Being old and alone: loneliness among the elderly more than doubled in pandemic

being old and alone in the pandemic

Results from a new national poll suggest that the pandemic has made being old and alone even more difficult: loneliness more than doubled among older US adults during the first months of the coronavirus crisis.

In June, 56% of people over the age of 50 said they sometimes or often felt isolated from others. A similar poll from 2018 found only the 27% felt that way.

And nearly half of those polled in this year said they felt more isolated than just before the pandemic began. Likewise, a third said they felt they had less companionship than before.

Social contacts suffered too. About 46% of older adults reported in June that they infrequently interacted with friends, neighbors, or family outside their household. In 2018, that figure was only 28%. “Infrequently” here means once a week or less.

These new findings come from the National Poll on Healthy Aging, which is done for the University of Michigan’s Institute for Healthcare Policy and Innovation. Both the 2020 and 2018 polls on loneliness involved a national sample of more than 2,000 adults aged 50 to 80.

Technology can make being old and alone less painful

The poll points to some bright spots, too. Technology, for example, helped many people over 50 connect with others. That applied especially to the 59% who reported using social media at least once a week. It also helped the 31% who used video chat at least once a week.

And many older adults said they engaged in healthy behaviors despite the pandemic. That included 75% who said they go outdoors or interact with nature. It also included the 62% who said they got exercise several times a week. But those experiencing loneliness were less likely to engage in these healthy behaviors.

“As the pandemic continues, it will be critical to pay attention to how well we as a society support the social and emotional needs of older adults,” said John Piette, Ph.D., a professor at the U-M School of Public Health who worked with the poll team. “The intersection of loneliness and health still needs much study, but even as we gather new evidence, all of us can take time to reach out to older neighbors, friends and relatives in safe ways as they try to avoid the coronavirus.”

“The change we see in these measures in less than two years is truly remarkable,” said Preeti Malani, M.D., the U-M Medical School professor who directs the poll and has training in geriatrics and infectious diseases. “The use of technology to bridge the gap, and the importance of keeping up healthy routines like exercise, sleep, a balanced diet and getting outside, will no doubt continue to be important in the months ahead.”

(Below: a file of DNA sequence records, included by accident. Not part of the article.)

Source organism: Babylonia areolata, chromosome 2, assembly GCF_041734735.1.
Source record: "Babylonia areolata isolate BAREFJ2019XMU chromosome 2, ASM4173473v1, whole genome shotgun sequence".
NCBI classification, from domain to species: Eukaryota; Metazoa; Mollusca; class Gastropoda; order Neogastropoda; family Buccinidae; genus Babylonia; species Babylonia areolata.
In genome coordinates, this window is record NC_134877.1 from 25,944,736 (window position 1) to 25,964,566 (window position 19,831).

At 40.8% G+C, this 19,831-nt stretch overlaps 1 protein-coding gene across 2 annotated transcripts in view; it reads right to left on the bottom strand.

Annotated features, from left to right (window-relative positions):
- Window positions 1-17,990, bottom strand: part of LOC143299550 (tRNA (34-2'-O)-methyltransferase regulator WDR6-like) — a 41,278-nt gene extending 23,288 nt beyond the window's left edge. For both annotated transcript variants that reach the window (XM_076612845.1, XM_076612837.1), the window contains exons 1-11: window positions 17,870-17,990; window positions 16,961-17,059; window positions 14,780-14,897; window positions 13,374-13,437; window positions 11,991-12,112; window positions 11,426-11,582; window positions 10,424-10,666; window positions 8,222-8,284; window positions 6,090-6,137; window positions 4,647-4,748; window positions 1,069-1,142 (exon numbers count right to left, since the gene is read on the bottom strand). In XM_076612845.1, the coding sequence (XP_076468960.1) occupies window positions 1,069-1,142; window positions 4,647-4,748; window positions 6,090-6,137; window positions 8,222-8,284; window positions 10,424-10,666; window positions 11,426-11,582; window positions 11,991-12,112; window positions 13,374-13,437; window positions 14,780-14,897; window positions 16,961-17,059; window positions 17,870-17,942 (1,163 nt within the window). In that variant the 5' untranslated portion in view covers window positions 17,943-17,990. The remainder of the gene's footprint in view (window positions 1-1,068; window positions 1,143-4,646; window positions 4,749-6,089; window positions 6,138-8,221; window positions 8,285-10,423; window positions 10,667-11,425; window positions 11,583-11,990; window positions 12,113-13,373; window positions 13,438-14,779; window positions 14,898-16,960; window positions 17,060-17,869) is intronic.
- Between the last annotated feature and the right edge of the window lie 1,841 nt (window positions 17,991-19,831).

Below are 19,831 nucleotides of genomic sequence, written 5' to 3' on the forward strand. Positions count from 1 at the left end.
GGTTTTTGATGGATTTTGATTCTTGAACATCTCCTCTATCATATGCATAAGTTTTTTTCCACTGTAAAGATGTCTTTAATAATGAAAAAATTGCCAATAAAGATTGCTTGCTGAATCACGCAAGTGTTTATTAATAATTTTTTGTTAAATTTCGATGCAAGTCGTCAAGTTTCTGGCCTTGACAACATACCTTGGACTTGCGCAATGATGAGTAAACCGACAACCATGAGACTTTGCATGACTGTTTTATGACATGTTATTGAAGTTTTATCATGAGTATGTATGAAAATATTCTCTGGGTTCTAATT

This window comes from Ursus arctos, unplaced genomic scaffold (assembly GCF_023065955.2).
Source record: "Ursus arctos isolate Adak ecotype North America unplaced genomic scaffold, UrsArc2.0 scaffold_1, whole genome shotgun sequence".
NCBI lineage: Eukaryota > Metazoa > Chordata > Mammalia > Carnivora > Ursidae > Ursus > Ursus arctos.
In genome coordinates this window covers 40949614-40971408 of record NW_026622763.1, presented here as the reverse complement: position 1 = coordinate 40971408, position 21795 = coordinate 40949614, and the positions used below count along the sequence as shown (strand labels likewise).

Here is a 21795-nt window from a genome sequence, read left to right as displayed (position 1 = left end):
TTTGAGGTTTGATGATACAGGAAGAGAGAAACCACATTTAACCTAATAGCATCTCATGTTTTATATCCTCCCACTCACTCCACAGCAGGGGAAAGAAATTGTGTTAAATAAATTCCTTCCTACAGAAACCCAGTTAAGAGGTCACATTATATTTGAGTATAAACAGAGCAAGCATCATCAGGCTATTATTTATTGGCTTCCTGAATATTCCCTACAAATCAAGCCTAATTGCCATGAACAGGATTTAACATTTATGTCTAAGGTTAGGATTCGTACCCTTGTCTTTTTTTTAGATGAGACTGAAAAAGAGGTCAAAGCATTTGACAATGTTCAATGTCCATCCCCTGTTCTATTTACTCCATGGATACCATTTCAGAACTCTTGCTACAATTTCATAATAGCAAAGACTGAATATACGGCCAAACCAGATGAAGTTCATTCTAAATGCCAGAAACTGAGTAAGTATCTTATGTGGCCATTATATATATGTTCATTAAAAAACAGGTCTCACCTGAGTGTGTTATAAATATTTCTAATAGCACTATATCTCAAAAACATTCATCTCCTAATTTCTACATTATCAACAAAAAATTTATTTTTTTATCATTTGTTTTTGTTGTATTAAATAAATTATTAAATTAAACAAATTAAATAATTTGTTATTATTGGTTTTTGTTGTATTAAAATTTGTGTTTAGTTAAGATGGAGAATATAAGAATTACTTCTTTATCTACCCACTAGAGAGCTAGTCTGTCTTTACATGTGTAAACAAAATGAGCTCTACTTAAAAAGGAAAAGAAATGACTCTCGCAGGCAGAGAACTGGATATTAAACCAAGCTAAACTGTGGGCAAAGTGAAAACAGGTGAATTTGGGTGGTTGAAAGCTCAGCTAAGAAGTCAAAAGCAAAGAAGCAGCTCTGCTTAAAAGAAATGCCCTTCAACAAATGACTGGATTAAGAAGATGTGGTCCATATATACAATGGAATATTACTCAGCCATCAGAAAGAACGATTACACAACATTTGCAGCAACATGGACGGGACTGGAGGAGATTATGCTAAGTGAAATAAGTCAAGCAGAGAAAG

How health and lifestyle interact with elderly loneliness 

Malani notes that 80% of those polled in June said they were eating a healthy diet, and 81% said they got enough sleep. Those figures are almost exactly the same as in the 2018 poll.  

Elder loneliness, unsurprisingly, is also linked to living alone. The poll also found that half of those who live alone, and just over half (52%) of the unemployed or disabled, said they felt a lack of companionship. This stands in marked comparison to the 39% of those who live with others, work or are retired.

Similarly, just over half of those who said their physical health was fair or poor said they lacked companionship. That also applied to two-thirds of those who said the same about their mental health. Nearly three-quarters of those who said their mental health was fair or poor said they felt isolated. Among those reporting better mental health, that figure was 55%.

The use of technology to connect appears to be a double-edged sword, with those who use social media and video chat being more likely to say they felt isolated.

Moving forward

The AARP is offering resources, including tips for older adults to avoid feeling isolated despite the pandemic. The AARP Foundation’s Connect2Affect website is an example. It includes a tool that can help older adults assess their level of isolation. It can also connect them to resources and opportunities in their area.

“Past studies have shown that prolonged isolation has a profound negative effect on health and wellbeing — as much as smoking 15 cigarettes a day,” said Alison Bryant, Ph.D., senior vice president of research for AARP. “It’s not surprising that older adults reported more loneliness since the pandemic began, particularly those who live alone. We need to continue finding ways to connect and engage with one another throughout this public health crisis.”

Other recent psychology news:

  • A new study of parenting styles suggests the helicopter mom or dad may be trying to live vicariously through their children’s achievements.
  • The psychology of color: a new study of 30 countries finds colors and the emotions people link them to are similar across the globe.
  • TV and toddlers: a new study shows that some kids watch TV more than others because of their inborn preferences, not their parents’ wishes
  • Having a pet acts as a buffer against psychological stress and loneliness during the coronavirus lockdown.
  • Fox News viewers are considerably more likely than CNN viewers to engage in a number of risky COVID-19 behaviors.

Photo: by Andrea Piacquadio via Pexels

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